Things We Do Not Tell the People We Love by Huma Qureshi – tales of everyday tragedy

Holly Williams in The Guardian:

Huma Qureshi has the perfect title for her short story collection. Things We Do Not Tell the People We Love strikingly encapsulates a major theme of the book: the inability to communicate honestly with the most important people in your life. Qureshi’s stories keenly identify the everyday tragedies of feeling profoundly unknown or unheard, of holding secrets and misunderstandings.

Formerly a writer for the Observer and the Guardian, Qureshi published a memoir, How We Met, earlier this year about dating men her parents considered marriage material, before falling in love with a white British man. Her own story could slot neatly into this, her first fiction anthology. Qureshi’s stories feature a cast of – mostly – youngish women of Pakistani heritage, often struggling with overbearing, judgmental and oppressive mothers, blindly insensitive male partners, or both. These tales vividly capture the experience of feeling constrained by family expectations, but also of not quite fitting the norms of British culture either.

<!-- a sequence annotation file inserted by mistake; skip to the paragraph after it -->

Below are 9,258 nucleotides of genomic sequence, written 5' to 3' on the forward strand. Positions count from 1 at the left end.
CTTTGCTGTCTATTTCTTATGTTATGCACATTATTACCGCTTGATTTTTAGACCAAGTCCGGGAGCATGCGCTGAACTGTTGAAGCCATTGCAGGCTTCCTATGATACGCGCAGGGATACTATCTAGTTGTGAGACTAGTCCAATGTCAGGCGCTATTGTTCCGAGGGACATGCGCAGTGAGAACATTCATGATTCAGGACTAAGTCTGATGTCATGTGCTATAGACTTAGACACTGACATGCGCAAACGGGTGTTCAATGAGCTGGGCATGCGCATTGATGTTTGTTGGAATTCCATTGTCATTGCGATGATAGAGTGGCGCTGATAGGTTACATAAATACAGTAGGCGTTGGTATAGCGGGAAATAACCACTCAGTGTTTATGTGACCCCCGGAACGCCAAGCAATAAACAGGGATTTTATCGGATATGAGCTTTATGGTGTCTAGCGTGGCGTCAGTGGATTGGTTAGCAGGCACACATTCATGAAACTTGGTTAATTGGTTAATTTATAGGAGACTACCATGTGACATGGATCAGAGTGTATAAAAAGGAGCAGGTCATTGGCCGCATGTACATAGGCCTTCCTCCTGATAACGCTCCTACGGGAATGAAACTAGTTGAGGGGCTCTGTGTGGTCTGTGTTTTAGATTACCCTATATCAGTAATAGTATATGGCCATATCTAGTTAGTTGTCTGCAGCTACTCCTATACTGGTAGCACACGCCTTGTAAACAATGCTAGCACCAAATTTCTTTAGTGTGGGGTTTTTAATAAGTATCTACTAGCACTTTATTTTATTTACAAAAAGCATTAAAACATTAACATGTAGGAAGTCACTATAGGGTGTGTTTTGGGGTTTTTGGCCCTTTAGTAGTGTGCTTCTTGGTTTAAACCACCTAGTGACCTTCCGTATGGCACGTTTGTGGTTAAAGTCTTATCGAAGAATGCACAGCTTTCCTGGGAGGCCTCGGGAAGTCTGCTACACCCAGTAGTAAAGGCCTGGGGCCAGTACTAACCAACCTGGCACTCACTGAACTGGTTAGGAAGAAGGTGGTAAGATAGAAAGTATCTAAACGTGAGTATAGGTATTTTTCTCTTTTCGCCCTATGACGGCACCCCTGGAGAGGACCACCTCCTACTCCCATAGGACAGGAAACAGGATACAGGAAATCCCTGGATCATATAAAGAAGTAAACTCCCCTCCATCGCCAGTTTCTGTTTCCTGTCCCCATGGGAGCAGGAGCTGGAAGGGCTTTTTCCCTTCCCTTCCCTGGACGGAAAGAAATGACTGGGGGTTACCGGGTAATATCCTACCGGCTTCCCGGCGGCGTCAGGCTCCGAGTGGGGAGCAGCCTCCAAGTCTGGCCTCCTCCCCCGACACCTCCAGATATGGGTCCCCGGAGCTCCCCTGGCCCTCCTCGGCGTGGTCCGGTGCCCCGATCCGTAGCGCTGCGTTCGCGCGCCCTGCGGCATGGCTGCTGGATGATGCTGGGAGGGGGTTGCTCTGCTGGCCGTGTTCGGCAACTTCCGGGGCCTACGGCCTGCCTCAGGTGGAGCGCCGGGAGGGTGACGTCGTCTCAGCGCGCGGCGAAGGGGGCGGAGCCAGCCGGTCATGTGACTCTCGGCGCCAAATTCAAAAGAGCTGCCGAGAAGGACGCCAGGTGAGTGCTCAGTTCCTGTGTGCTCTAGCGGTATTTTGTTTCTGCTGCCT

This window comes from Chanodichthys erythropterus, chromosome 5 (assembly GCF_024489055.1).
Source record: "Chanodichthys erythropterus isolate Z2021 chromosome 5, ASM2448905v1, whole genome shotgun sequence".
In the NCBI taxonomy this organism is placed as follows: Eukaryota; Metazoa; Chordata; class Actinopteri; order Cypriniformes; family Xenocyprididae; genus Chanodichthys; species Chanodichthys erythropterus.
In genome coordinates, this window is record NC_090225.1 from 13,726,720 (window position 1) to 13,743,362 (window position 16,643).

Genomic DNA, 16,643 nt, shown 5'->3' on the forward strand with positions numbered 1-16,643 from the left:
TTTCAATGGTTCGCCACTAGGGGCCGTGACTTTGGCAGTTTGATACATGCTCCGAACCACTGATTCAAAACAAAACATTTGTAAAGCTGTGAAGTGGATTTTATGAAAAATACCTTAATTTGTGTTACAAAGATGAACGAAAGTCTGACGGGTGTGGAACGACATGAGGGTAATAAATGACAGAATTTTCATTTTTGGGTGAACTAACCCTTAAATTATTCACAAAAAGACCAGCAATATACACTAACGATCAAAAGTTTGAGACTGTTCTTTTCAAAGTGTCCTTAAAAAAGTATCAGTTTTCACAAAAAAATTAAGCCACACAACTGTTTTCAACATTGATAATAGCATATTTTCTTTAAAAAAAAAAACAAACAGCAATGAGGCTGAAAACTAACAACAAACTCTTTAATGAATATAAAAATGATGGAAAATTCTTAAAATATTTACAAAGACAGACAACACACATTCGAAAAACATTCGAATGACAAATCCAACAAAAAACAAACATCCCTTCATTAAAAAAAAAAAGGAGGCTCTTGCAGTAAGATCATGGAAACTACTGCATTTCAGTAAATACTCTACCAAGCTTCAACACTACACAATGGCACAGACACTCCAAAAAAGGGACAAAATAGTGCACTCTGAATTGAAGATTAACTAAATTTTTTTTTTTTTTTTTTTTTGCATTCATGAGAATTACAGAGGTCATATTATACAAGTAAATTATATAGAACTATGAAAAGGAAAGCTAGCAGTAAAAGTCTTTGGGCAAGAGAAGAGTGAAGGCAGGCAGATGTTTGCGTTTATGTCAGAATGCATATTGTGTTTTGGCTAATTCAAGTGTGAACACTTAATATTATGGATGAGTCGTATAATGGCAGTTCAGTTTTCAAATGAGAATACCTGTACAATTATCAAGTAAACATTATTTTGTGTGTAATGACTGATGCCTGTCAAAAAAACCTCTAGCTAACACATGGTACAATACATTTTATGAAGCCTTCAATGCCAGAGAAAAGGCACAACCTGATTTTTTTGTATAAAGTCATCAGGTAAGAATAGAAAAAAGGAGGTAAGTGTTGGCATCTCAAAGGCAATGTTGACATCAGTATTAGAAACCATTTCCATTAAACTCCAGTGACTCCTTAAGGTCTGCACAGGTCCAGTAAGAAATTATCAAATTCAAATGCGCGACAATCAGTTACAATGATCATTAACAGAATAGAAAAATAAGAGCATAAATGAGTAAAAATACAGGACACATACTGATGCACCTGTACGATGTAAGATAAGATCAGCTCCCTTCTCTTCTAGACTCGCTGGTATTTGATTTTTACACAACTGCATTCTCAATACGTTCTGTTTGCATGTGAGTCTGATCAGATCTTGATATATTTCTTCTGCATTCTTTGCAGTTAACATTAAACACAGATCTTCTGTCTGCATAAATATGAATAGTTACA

The terrain can get repetitive; this dilemma is usually felt by women who’ve left behind immigrant communities for a white, middle-class London milieu; there are many writers and journalists. Pressure points recur, too: in several stressful holidays, tolerable relationships become intolerable. And occasionally, the responses to monstrous mothers tip into melodrama; although it won the Harper’s Bazaar 2020 short story prize, I didn’t quite buy the murderous intent in The Jam Maker.

More here.